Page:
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Sunday Means Tomato Ricotta Quiche

Savory baked tomatoes in  ricotta cream make a perfect lunch for a Sunday afternoon.

Savory baked tomatoes in ricotta cream and a crispy crust make a perfect lunch for a Sunday afternoon.

Sundays are meant for great mugs of latte sprinkled with cinnamon, lazy moments with the family, and baking a big beautiful lunch that scents the house with savory aromas and draws family to the table.

Today, the tomatoes I bought at my local produce stand on Friday for were looking juicy and ripe. A quick scan of the fridge told me I had cream, and a tub of ricotta, and plenty of herbs. It was the perfect time to whip up a tasty quiche.

Beautiful, golden-yolk eggs.

Start with beautiful, golden-yolk eggs.

When I make quiche, I never use a recipe. After making so many hundreds through the years, I’ve learned to adapt my technique to whatever ingredients I have on hand. You really can’t go wrong.

I start with four or five farm fresh eggs, add a few cups of half and half, season with fresh or dried herbs, and whisk lightly into a nice base for your ingredients.  Heavy cream is also an option, though one that is a bit more calorie-rich. When using heavy cream, the finished result will be, well, creamier. My personal preference is to use half and half, which gives a fluffy egg surround to the filling ingredients.

Layer vegetables and cheeses before filling.

Layer cheeses and vegetables before filling. For a better result, include a layer of cheese beneath the moist vegetables.

Though I do make my own crust for special recipes, I also keep my favorite time-saving store-bought crust on hand for impromptu meals.  When using these store-bought crusts, for each quiche I will use one crust as a base, then pinch strips from the other around the edge to create a deeply fluted edge that becomes flaky when baked.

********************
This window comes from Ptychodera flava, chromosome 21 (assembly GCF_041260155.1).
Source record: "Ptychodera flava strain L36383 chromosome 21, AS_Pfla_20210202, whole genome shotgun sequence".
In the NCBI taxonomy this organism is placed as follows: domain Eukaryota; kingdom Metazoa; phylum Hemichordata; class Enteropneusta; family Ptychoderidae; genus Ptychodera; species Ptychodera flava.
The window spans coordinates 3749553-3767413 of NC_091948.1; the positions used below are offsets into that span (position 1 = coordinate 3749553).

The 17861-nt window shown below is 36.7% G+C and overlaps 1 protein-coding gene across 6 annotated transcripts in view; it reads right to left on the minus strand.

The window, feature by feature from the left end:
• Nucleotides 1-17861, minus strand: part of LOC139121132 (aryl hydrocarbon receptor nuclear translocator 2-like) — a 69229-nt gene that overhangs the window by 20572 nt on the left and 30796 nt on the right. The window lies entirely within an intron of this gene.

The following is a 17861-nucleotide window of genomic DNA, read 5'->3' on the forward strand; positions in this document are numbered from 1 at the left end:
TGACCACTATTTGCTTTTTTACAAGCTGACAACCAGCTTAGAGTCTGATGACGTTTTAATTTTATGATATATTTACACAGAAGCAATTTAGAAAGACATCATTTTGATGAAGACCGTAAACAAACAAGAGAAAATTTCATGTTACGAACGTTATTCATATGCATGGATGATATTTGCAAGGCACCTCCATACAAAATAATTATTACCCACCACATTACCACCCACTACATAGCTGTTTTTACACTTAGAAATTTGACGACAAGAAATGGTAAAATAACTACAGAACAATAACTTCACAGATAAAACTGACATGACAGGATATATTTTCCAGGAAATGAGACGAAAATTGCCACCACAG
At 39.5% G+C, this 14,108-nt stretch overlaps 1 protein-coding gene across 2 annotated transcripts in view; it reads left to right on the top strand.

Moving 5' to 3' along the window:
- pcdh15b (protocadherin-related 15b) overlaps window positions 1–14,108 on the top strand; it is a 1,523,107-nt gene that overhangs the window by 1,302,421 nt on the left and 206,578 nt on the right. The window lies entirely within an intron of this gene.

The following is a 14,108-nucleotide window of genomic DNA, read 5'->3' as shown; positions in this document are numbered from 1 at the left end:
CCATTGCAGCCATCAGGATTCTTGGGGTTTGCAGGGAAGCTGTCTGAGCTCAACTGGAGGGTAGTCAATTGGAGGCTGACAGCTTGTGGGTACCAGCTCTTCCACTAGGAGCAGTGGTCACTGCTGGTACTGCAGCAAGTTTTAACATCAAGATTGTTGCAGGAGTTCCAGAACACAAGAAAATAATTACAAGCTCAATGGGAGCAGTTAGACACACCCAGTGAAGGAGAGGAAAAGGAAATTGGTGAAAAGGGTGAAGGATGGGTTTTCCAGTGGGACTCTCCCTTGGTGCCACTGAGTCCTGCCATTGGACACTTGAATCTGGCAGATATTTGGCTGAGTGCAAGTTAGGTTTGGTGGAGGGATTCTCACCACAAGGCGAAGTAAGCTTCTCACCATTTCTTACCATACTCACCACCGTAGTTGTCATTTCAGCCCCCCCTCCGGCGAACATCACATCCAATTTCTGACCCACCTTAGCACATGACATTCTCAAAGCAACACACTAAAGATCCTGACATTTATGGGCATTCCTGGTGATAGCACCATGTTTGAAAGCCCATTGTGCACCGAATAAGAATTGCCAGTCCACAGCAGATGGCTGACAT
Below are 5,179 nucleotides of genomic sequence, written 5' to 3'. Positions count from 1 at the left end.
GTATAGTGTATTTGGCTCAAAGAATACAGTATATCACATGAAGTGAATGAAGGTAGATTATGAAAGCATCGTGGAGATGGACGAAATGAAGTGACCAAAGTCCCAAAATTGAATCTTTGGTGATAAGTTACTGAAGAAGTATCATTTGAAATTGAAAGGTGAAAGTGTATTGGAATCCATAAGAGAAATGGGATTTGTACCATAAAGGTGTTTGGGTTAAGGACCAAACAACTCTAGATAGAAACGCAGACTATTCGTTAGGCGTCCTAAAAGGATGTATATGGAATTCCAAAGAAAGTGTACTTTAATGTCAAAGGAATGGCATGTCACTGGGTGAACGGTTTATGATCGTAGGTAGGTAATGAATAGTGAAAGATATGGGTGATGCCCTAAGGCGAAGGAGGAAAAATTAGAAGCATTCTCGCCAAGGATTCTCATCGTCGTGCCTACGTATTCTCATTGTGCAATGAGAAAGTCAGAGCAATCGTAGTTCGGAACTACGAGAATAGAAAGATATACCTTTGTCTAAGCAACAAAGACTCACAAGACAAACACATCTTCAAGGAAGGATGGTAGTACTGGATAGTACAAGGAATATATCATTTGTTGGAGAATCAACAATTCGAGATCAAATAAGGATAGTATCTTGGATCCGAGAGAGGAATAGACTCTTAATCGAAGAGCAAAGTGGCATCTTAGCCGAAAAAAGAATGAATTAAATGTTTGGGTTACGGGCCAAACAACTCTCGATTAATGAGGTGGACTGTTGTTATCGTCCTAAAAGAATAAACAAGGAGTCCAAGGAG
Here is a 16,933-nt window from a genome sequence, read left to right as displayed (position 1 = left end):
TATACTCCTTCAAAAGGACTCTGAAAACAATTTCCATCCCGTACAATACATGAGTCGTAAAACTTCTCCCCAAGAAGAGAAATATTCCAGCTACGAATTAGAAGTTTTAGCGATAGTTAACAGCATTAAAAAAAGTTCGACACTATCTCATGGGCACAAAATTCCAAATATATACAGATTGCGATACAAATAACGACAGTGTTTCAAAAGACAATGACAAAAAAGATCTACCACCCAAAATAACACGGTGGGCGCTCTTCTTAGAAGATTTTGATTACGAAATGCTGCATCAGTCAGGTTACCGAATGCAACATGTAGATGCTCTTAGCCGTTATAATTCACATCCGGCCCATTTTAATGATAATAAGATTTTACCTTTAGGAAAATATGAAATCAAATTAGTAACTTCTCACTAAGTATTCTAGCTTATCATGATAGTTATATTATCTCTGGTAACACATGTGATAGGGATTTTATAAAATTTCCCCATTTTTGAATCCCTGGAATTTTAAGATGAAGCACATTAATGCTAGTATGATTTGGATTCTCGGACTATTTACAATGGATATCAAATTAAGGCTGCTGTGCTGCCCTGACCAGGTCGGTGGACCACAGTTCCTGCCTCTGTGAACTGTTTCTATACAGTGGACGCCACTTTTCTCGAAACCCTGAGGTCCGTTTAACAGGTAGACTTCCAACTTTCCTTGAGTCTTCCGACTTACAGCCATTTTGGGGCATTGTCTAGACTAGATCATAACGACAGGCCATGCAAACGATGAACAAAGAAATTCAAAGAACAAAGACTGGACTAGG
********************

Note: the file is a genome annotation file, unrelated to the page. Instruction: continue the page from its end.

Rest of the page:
Layer, but don't fill right to the edge of the crust or your quiche will overflow the rim and leave a bubbling mess. But just in case it decides to expand more than you anticipate during cooking, always bake your quiche on a baking sheet for easier cleanup.

Layer, but don’t fill right to the edge of the crust or your quiche will overflow the rim and leave a bubbling mess. But just in case it decides to expand more than you anticipate during cooking, always bake your quiche on a baking sheet for easier cleanup.

For fillings, I often begin with a layer of Parmesan, then add my vegetables or meats, add shredded cheese (I used a nutty Swiss for this) and repeat until I have a good center for my quiche. Pour the creamy filling over the top, and end with a healthy handful of shredded cheese or grated Parmesan to give your quiche a beautiful golden color.

So what can you do to enhance flavor? Consider adding a few dollops of mayonnaise, Dijon mustard, pesto, or other savory spread to your egg base. Add caramelized onions or shallots for depth of flavor. Use bits of smoked cooked bacon or ham, or leftover grilled meats.

The possibilities are endless. Though quiche are always delicious (and make great homemade lunchbox treats), I can honestly say I get just as much enjoyment from the hour or so my quiche is baking and bubbling in the oven while I absorb the incredible aroma.

So instead of breezing through a quick bite on your way out the door to somewhere else, savor Sunday lunch at home, and try your own hand at making quiche.

 

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